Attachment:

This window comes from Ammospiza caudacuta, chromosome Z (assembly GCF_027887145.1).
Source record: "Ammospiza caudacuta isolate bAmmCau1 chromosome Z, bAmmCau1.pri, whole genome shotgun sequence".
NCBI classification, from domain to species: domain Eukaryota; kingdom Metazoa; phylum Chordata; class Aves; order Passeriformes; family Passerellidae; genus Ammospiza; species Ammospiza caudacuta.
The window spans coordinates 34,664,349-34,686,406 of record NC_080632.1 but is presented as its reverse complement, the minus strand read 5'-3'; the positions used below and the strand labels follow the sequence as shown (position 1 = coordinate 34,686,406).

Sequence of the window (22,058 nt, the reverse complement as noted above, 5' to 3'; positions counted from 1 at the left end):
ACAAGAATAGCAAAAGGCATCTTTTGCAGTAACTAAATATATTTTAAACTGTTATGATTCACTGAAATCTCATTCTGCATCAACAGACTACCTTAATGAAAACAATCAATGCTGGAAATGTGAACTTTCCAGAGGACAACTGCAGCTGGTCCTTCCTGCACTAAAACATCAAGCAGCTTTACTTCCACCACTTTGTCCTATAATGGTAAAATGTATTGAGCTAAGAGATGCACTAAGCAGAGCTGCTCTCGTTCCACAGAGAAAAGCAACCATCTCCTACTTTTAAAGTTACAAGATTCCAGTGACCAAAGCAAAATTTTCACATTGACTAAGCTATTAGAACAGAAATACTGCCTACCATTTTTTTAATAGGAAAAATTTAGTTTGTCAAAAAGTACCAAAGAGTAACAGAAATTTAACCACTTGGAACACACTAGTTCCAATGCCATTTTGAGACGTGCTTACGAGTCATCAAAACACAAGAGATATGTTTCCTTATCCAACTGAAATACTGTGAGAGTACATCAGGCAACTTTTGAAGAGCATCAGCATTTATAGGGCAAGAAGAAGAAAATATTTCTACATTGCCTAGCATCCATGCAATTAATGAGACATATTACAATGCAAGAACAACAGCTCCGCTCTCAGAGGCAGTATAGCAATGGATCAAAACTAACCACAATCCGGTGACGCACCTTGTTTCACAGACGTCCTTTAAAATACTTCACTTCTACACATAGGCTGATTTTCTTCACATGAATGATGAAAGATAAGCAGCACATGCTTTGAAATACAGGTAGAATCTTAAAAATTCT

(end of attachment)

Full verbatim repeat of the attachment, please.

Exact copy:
This window comes from Ammospiza caudacuta, chromosome Z (assembly GCF_027887145.1).
Source record: "Ammospiza caudacuta isolate bAmmCau1 chromosome Z, bAmmCau1.pri, whole genome shotgun sequence".
NCBI classification, from domain to species: domain Eukaryota; kingdom Metazoa; phylum Chordata; class Aves; order Passeriformes; family Passerellidae; genus Ammospiza; species Ammospiza caudacuta.
The window spans coordinates 34,664,349-34,686,406 of record NC_080632.1 but is presented as its reverse complement, the minus strand read 5'-3'; the positions used below and the strand labels follow the sequence as shown (position 1 = coordinate 34,686,406).

Sequence of the window (22,058 nt, the reverse complement as noted above, 5' to 3'; positions counted from 1 at the left end):
ACAAGAATAGCAAAAGGCATCTTTTGCAGTAACTAAATATATTTTAAACTGTTATGATTCACTGAAATCTCATTCTGCATCAACAGACTACCTTAATGAAAACAATCAATGCTGGAAATGTGAACTTTCCAGAGGACAACTGCAGCTGGTCCTTCCTGCACTAAAACATCAAGCAGCTTTACTTCCACCACTTTGTCCTATAATGGTAAAATGTATTGAGCTAAGAGATGCACTAAGCAGAGCTGCTCTCGTTCCACAGAGAAAAGCAACCATCTCCTACTTTTAAAGTTACAAGATTCCAGTGACCAAAGCAAAATTTTCACATTGACTAAGCTATTAGAACAGAAATACTGCCTACCATTTTTTTAATAGGAAAAATTTAGTTTGTCAAAAAGTACCAAAGAGTAACAGAAATTTAACCACTTGGAACACACTAGTTCCAATGCCATTTTGAGACGTGCTTACGAGTCATCAAAACACAAGAGATATGTTTCCTTATCCAACTGAAATACTGTGAGAGTACATCAGGCAACTTTTGAAGAGCATCAGCATTTATAGGGCAAGAAGAAGAAAATATTTCTACATTGCCTAGCATCCATGCAATTAATGAGACATATTACAATGCAAGAACAACAGCTCCGCTCTCAGAGGCAGTATAGCAATGGATCAAAACTAACCACAATCCGGTGACGCACCTTGTTTCACAGACGTCCTTTAAAATACTTCACTTCTACACATAGGCTGATTTTCTTCACATGAATGATGAAAGATAAGCAGCACATGCTTTGAAATACAGGTAGAATCTTAAAAATTCT